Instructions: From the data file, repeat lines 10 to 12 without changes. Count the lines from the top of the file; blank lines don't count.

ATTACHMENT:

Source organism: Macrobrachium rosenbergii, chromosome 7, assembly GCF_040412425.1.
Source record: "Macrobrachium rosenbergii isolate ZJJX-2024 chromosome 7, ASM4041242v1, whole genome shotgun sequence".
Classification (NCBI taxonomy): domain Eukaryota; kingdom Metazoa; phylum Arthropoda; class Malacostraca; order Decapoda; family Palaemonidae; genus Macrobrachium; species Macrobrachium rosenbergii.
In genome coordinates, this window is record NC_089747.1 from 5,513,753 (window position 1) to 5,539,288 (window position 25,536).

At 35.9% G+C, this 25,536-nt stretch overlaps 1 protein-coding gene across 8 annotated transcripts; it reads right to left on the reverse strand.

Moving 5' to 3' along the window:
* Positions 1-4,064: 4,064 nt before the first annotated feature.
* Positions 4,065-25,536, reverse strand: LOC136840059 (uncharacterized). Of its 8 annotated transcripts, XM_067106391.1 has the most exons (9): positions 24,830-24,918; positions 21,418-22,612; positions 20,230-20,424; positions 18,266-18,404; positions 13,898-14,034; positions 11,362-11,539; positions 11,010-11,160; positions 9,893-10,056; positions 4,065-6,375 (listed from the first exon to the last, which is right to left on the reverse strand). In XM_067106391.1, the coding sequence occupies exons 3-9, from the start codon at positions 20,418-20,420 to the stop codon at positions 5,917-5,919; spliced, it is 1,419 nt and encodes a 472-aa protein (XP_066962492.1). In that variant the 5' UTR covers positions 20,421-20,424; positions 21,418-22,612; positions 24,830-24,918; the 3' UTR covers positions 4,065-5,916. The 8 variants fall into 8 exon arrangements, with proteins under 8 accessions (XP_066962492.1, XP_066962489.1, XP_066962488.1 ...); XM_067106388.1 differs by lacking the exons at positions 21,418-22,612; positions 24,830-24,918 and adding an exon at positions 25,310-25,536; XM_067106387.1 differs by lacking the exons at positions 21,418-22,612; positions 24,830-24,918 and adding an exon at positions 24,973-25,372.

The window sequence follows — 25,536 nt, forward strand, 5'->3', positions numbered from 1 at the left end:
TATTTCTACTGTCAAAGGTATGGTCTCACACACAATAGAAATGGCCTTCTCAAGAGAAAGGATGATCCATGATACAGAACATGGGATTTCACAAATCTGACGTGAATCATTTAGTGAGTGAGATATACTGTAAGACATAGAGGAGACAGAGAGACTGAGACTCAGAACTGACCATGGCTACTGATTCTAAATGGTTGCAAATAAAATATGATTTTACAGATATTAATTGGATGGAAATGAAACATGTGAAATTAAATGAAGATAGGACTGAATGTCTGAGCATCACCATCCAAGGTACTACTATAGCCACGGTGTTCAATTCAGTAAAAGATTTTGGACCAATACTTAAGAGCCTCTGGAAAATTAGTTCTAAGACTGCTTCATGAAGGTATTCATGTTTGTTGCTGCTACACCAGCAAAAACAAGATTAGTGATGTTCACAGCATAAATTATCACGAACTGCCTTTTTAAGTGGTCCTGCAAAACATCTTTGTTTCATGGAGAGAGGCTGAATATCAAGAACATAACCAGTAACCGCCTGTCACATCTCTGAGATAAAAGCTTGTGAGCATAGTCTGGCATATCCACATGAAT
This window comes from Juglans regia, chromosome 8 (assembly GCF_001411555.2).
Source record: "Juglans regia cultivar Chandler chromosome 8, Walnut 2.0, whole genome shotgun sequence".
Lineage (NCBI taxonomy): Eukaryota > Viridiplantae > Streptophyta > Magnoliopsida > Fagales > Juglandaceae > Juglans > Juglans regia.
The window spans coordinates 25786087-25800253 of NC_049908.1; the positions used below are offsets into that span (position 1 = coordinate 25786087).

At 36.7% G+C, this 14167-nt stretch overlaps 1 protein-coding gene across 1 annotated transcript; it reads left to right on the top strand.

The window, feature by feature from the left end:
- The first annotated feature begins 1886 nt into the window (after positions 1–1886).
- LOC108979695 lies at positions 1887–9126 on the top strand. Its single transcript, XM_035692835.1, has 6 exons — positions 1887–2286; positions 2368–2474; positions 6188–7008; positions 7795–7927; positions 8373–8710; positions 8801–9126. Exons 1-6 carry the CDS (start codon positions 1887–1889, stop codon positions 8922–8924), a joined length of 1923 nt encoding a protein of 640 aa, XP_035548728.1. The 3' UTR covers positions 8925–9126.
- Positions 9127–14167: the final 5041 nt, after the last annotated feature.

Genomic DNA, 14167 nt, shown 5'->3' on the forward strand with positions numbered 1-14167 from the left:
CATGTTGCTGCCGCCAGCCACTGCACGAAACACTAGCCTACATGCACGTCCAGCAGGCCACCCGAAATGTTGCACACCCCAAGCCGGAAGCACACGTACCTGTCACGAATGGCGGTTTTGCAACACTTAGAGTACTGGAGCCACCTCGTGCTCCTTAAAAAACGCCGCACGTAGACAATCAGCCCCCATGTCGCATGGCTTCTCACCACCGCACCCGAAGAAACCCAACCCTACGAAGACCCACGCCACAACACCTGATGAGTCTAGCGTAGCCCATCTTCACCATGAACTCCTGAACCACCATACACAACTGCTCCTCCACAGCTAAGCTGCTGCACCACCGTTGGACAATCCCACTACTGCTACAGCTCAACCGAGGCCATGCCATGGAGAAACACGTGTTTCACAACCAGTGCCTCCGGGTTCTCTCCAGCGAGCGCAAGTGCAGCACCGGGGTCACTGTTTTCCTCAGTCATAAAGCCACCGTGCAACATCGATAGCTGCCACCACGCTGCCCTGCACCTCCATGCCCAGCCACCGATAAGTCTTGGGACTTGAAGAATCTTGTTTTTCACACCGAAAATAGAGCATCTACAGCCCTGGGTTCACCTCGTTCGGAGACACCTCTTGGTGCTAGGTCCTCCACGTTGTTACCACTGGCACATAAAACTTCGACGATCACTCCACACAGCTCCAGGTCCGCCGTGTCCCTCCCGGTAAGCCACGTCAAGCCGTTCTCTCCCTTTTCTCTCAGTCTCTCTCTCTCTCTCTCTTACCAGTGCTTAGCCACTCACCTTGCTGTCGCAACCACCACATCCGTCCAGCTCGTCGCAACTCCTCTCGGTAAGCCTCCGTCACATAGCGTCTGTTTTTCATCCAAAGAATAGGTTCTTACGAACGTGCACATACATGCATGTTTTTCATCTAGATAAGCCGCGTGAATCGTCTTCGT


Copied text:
TATTTCTACTGTCAAAGGTATGGTCTCACACACAATAGAAATGGCCTTCTCAAGAGAAAGGATGATCCATGATACAGAACATGGGATTTCACAAATCTGACGTGAATCATTTAGTGAGTGAGATATACTGTAAGACATAGAGGAGACAGAGAGACTGAGACTCAGAACTGACCATGGCTACTGATTCTAAATGGTTGCAAATAAAATATGATTTTACAGATATTAATTGGATGGAAATGAAACATGTGAAATTAAATGAAGATAGGACTGAATGTCTGAGCATCACCATCCAAGGTACTACTATAGCCACGGTGTTCAATTCAGTAAAAGATTTTGGACCAATACTTAAGAGCCTCTGGAAAATTAGTTCTAAGACTGCTTCATGAAGGTATTCATGTTTGTTGCTGCTACACCAGCAAAAACAAGATTAGTGATGTTCACAGCATAAATTATCACGAACTGCCTTTTTAAGTGGTCCTGCAAAACATCTTTGTTTCATGGAGAGAGGCTGAATATCAAGAACATAACCAGTAACCGCCTGTCACATCTCTGAGATAAAAGCTTGTGAGCATAGTCTGGCATATCCACATGAAT
This window comes from Juglans regia, chromosome 8 (assembly GCF_001411555.2).
Source record: "Juglans regia cultivar Chandler chromosome 8, Walnut 2.0, whole genome shotgun sequence".